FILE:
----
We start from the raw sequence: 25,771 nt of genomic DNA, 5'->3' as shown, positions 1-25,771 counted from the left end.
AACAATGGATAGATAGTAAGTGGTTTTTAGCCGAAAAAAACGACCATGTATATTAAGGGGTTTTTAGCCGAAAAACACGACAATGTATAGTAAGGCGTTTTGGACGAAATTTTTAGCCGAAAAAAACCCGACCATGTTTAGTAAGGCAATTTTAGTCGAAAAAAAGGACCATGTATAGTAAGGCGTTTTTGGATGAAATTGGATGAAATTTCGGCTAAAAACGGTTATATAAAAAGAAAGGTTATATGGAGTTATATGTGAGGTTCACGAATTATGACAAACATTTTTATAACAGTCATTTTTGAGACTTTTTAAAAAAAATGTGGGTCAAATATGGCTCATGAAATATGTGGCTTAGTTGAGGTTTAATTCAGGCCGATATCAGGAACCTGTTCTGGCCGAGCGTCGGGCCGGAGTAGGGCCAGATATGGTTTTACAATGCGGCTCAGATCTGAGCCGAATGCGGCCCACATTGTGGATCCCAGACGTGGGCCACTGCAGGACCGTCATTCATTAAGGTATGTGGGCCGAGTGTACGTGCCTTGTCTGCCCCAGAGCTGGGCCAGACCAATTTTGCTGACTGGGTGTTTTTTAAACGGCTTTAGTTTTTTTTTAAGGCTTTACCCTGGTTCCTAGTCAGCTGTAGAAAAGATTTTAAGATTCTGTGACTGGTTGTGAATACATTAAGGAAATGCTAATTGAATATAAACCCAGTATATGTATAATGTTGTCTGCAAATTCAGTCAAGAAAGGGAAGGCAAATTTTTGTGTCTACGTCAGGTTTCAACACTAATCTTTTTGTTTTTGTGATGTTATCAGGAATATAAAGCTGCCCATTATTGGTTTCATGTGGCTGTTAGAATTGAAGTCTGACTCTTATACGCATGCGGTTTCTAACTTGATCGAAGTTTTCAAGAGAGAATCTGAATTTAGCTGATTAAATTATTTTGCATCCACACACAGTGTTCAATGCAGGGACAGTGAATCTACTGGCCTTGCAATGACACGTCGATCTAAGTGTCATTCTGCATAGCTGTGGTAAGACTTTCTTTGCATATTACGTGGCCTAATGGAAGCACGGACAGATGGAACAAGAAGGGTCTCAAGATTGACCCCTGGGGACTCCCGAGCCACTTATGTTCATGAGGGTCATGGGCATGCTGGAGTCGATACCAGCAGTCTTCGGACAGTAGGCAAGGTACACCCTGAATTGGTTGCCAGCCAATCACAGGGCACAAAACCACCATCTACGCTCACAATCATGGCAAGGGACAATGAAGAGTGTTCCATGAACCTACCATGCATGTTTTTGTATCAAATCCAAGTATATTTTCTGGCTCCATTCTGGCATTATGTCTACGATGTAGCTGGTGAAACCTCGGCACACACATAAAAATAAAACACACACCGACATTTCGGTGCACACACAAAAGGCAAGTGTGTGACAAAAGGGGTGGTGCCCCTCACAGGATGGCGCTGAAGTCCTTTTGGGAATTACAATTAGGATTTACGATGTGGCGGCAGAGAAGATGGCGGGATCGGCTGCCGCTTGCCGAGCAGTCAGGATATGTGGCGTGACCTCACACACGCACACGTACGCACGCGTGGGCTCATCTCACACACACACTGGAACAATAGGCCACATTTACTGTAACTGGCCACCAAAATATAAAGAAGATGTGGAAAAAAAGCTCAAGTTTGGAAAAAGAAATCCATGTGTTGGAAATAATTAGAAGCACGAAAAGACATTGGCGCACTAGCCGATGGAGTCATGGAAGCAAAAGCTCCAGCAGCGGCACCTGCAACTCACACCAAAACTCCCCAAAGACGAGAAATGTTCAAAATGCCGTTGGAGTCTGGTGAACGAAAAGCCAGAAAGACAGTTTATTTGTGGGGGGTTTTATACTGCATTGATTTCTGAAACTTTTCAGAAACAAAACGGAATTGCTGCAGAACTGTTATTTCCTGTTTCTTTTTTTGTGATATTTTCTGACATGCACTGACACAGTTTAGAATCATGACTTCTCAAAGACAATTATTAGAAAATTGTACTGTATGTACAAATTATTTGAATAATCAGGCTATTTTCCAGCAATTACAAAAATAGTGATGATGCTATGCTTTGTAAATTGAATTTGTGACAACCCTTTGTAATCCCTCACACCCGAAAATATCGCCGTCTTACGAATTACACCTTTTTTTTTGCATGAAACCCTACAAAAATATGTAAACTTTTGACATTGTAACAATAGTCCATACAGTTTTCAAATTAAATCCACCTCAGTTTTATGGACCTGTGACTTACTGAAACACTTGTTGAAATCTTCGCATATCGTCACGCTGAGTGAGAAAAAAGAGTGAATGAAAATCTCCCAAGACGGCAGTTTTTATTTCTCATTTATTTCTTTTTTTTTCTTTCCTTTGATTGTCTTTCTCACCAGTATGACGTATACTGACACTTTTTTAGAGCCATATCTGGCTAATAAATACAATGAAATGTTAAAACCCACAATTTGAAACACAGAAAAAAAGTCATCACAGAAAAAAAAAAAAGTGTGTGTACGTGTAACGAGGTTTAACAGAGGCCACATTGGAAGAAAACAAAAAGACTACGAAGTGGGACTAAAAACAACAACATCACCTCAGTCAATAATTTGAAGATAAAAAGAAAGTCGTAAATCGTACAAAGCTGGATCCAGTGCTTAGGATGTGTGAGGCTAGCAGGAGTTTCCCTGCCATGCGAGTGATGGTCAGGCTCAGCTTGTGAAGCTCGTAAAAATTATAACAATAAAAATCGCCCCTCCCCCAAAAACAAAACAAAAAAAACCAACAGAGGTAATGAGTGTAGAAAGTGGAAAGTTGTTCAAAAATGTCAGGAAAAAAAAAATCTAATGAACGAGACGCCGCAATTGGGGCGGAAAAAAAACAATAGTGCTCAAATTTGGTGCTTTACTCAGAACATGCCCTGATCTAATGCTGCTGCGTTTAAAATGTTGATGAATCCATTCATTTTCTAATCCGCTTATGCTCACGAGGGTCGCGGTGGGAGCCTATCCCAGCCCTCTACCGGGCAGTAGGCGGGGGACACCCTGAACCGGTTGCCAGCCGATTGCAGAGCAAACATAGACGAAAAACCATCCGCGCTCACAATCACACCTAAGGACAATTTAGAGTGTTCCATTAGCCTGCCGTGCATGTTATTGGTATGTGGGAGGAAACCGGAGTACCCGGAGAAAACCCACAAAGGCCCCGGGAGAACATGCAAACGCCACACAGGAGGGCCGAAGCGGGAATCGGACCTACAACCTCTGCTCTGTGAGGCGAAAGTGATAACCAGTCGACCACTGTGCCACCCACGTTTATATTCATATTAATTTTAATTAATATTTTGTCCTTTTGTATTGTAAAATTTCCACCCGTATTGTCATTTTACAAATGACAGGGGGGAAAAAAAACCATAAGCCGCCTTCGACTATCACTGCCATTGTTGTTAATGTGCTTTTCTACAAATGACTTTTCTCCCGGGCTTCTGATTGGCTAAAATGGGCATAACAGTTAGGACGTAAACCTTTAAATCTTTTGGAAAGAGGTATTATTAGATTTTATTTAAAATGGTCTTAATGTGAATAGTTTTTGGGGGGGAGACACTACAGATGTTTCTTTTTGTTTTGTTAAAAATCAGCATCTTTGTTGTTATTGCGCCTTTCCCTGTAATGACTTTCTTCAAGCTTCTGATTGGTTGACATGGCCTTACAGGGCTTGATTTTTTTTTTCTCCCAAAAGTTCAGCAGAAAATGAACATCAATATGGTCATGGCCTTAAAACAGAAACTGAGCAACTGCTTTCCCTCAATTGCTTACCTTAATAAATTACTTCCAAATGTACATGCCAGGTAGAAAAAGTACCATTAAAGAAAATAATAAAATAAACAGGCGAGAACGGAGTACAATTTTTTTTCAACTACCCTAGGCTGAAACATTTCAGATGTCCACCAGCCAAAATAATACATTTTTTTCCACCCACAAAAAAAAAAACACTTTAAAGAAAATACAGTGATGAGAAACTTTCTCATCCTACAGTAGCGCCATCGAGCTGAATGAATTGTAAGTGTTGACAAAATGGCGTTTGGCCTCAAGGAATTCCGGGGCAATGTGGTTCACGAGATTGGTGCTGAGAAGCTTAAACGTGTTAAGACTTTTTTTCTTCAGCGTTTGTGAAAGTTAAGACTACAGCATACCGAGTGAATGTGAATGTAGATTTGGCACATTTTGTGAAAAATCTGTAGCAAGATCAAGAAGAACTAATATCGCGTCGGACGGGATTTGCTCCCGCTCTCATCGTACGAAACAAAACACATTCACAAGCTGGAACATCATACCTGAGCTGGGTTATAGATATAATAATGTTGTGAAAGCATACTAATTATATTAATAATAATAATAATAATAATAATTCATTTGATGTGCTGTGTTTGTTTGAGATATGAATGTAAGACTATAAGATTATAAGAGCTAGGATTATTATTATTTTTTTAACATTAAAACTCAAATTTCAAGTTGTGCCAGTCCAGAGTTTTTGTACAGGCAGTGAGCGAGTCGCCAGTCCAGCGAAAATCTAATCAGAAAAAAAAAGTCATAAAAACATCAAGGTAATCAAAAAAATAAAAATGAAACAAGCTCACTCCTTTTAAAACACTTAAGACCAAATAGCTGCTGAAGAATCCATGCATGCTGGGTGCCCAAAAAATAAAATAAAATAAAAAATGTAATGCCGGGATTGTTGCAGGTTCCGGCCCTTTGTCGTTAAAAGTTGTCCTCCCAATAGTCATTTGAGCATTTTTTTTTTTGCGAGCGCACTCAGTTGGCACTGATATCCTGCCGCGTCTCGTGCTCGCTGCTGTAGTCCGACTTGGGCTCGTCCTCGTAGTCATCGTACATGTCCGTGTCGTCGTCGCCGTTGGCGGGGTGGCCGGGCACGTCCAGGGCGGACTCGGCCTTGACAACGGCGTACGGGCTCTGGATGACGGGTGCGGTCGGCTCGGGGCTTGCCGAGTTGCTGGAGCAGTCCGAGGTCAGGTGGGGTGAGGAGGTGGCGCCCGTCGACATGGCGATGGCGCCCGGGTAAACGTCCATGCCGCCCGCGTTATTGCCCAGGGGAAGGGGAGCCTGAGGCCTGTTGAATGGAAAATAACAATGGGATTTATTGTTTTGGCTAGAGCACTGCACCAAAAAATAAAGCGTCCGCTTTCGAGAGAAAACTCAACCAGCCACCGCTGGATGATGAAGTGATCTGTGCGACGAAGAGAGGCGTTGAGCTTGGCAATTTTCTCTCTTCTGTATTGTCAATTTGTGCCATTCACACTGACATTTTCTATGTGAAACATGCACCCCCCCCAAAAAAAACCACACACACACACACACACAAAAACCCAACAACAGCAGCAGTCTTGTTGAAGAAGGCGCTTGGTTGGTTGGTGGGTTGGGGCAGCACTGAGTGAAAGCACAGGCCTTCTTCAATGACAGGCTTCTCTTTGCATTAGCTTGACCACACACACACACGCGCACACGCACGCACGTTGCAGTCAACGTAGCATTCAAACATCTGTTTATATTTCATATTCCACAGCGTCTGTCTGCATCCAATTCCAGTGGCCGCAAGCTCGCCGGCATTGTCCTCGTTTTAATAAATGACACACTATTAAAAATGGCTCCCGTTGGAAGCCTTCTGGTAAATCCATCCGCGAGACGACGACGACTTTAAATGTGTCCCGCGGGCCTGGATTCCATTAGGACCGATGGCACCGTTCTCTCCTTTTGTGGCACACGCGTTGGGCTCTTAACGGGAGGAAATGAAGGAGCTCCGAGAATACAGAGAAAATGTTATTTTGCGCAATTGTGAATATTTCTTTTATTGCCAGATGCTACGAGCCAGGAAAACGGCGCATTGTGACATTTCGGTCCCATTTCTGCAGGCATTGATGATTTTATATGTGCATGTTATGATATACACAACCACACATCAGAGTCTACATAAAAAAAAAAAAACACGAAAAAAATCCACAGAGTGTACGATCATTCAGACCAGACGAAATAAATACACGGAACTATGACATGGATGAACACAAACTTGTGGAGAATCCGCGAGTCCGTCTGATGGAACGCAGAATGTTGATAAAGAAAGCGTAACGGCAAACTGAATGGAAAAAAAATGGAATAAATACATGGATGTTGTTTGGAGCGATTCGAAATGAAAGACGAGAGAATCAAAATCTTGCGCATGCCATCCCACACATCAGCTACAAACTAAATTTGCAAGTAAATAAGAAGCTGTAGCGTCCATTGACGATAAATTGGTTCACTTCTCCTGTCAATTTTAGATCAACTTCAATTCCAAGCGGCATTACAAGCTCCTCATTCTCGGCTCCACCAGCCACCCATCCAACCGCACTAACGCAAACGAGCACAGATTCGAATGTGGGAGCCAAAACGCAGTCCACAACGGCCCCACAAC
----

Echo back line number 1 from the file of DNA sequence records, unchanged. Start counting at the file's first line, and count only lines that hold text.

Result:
We start from the raw sequence: 25,771 nt of genomic DNA, 5'->3' as shown, positions 1-25,771 counted from the left end.